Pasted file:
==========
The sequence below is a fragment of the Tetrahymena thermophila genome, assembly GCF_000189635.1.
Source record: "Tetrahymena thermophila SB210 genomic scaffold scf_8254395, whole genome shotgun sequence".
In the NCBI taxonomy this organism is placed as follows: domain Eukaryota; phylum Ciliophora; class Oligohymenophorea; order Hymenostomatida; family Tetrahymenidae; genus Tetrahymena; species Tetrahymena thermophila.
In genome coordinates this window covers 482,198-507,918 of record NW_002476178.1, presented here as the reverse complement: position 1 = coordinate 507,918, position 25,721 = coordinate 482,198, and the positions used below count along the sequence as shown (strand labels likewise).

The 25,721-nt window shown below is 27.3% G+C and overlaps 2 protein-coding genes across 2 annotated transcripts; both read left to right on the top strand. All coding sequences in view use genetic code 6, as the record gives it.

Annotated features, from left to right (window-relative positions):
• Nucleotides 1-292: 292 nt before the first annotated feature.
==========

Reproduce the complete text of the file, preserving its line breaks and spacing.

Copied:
The sequence below is a fragment of the Tetrahymena thermophila genome, assembly GCF_000189635.1.
Source record: "Tetrahymena thermophila SB210 genomic scaffold scf_8254395, whole genome shotgun sequence".
In the NCBI taxonomy this organism is placed as follows: domain Eukaryota; phylum Ciliophora; class Oligohymenophorea; order Hymenostomatida; family Tetrahymenidae; genus Tetrahymena; species Tetrahymena thermophila.
In genome coordinates this window covers 482,198-507,918 of record NW_002476178.1, presented here as the reverse complement: position 1 = coordinate 507,918, position 25,721 = coordinate 482,198, and the positions used below count along the sequence as shown (strand labels likewise).

The 25,721-nt window shown below is 27.3% G+C and overlaps 2 protein-coding genes across 2 annotated transcripts; both read left to right on the top strand. All coding sequences in view use genetic code 6, as the record gives it.

Annotated features, from left to right (window-relative positions):
• Nucleotides 1-292: 292 nt before the first annotated feature.